Paul: I came late to learning to drive. I started just before the pandemic. It must have been 2019, I started, which sounds like I’m terrible at learning to drive, but obviously, there was a big six-month gap. After two months I was basically back to day one after we restarted that because I’d forgotten it all. Then there was another gap for the second lockdown and—
Callum: Man, that’s frustrating.
Paul: I’ve got a test in late January but— hopefully I’d be finished learning.
Callum: I hope. Yes. Fingers crossed for you. I have this really weird thing in that, I started learning to drive when I was 17 and went to uni quite soon after that. I just didn’t keep it up, but I still have dreams now where I’m driving. I’m using brake, clutch, gear stick, all that stuff. I’m like, why does my brain keep coming back to this? It’s so strange. I know other people who have dreams where they’re driving, but they drive. I don’t drive. It’s really odd. I wonder what that is.
Paul: My father offered to pay for driving lessons for me when I was on my 17th birthday instead of the stupid guitar amp I wanted, and I said,
No, I want the guitar amp because at 17 I just wanted to be a rockstar.
Callum: Me too. There’s definitely a part of me that’s not given that up yet. I did have a reckoning a few years ago where I was like, right, actually, I need to— I’m not going to say that’s never going to happen, it would be great if it did happen, but I need to carry on my life as if that’s not going to happen. I can’t make plans for that. Anyway, nice one, Paul. Are you alright if I record our conversation?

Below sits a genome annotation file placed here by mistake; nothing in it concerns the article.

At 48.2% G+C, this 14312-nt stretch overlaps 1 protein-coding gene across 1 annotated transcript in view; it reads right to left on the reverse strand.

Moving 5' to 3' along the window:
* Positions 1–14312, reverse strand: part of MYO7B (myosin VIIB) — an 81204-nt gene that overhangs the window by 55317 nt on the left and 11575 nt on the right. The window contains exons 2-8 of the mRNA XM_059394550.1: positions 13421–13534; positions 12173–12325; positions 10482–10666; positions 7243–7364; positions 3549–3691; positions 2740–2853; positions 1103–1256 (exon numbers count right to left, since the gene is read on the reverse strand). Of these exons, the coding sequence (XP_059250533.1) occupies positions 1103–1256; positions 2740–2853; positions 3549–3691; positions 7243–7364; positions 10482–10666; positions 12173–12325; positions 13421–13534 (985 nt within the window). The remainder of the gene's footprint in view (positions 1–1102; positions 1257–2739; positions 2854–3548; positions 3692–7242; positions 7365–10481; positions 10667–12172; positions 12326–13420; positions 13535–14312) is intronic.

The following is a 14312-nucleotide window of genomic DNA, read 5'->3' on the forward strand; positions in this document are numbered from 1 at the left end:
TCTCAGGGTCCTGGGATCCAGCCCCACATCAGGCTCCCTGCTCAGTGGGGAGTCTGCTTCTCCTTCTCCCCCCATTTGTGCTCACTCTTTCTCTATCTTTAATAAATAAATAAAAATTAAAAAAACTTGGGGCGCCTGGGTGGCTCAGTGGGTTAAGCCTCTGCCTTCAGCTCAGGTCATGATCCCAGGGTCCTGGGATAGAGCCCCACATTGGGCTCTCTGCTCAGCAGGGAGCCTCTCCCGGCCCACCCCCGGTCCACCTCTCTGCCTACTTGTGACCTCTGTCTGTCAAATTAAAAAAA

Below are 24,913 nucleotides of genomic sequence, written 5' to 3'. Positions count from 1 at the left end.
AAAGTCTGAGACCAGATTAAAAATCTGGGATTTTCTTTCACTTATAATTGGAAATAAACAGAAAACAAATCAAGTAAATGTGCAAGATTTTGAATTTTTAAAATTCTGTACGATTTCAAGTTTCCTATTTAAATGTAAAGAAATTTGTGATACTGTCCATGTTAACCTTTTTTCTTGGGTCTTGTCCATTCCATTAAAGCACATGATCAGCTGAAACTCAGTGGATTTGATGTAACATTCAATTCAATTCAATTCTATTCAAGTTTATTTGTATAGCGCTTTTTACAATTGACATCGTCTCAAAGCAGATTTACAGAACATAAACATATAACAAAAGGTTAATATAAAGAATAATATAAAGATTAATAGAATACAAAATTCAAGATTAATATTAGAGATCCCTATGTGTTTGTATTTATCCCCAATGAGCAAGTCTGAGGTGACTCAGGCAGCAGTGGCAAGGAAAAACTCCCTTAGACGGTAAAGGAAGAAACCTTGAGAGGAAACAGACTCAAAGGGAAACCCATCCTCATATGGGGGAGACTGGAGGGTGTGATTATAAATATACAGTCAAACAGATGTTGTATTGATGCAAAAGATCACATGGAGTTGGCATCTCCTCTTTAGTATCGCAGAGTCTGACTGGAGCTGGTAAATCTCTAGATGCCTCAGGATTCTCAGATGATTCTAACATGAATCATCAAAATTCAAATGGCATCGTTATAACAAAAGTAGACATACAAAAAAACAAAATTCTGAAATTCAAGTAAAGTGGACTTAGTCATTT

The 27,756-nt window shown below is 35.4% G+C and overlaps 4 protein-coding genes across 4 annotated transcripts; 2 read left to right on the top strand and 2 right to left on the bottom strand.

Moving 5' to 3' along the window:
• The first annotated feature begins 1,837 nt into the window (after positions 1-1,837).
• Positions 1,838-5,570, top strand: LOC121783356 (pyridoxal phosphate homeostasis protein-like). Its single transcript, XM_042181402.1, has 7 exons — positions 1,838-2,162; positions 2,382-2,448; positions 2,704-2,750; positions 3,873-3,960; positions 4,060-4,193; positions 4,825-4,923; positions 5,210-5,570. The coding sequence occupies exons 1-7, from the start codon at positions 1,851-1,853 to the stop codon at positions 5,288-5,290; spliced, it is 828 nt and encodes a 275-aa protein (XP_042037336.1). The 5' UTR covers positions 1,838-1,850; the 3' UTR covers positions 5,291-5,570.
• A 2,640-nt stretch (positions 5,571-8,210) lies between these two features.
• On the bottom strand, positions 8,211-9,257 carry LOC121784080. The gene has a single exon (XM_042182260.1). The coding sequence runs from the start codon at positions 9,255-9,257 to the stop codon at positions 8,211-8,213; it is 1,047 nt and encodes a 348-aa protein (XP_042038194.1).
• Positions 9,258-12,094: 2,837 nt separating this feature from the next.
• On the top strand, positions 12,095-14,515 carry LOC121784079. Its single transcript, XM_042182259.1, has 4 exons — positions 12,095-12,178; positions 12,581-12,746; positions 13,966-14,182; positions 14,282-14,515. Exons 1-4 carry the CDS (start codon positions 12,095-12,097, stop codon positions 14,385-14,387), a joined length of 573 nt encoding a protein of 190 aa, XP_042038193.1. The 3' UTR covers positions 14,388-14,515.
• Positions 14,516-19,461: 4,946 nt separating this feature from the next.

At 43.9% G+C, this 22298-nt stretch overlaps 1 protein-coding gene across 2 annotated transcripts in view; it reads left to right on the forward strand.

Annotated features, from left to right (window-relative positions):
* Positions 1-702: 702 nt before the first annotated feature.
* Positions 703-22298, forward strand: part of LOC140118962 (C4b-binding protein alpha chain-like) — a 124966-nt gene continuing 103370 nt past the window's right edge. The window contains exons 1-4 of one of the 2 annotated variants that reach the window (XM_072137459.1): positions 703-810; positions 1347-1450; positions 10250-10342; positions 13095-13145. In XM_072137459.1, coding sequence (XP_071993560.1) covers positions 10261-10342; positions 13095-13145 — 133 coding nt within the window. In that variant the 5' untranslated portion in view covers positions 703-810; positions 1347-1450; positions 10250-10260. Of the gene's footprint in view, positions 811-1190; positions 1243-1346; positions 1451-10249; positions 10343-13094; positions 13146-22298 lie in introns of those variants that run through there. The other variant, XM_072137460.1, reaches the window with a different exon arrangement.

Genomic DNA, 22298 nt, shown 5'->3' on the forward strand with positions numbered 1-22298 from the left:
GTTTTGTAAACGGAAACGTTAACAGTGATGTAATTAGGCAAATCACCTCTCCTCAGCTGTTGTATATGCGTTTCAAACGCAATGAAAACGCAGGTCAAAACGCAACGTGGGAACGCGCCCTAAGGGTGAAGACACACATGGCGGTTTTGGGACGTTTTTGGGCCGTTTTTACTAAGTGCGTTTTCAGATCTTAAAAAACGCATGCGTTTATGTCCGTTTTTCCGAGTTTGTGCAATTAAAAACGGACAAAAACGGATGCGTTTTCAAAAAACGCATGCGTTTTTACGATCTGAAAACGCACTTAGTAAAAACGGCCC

Paul: Absolutely. Yes. Fine.
Callum: Nice one, man. What I’ll do to start off with is just give you — I know I had an information sheet and stuff like that — actually, I’m not sure I sent you that. This is extra important actually. Just to give you a quick overview of what my project is, partly that’s so you know where the conversation is going to be around, but also it’s just to let you know the spirit in which I’m asking the questions really.
I have had interviews before where people have been like, are you— I’m not saying that this is particularly what my questioning is like, but people can be like, who are you? Are you having a go at me here? I’m like, no, no, no, no. I’m on your side. What I’m trying to do is explore this together. Anyway, just to let you know a little bit more about where I’m coming from.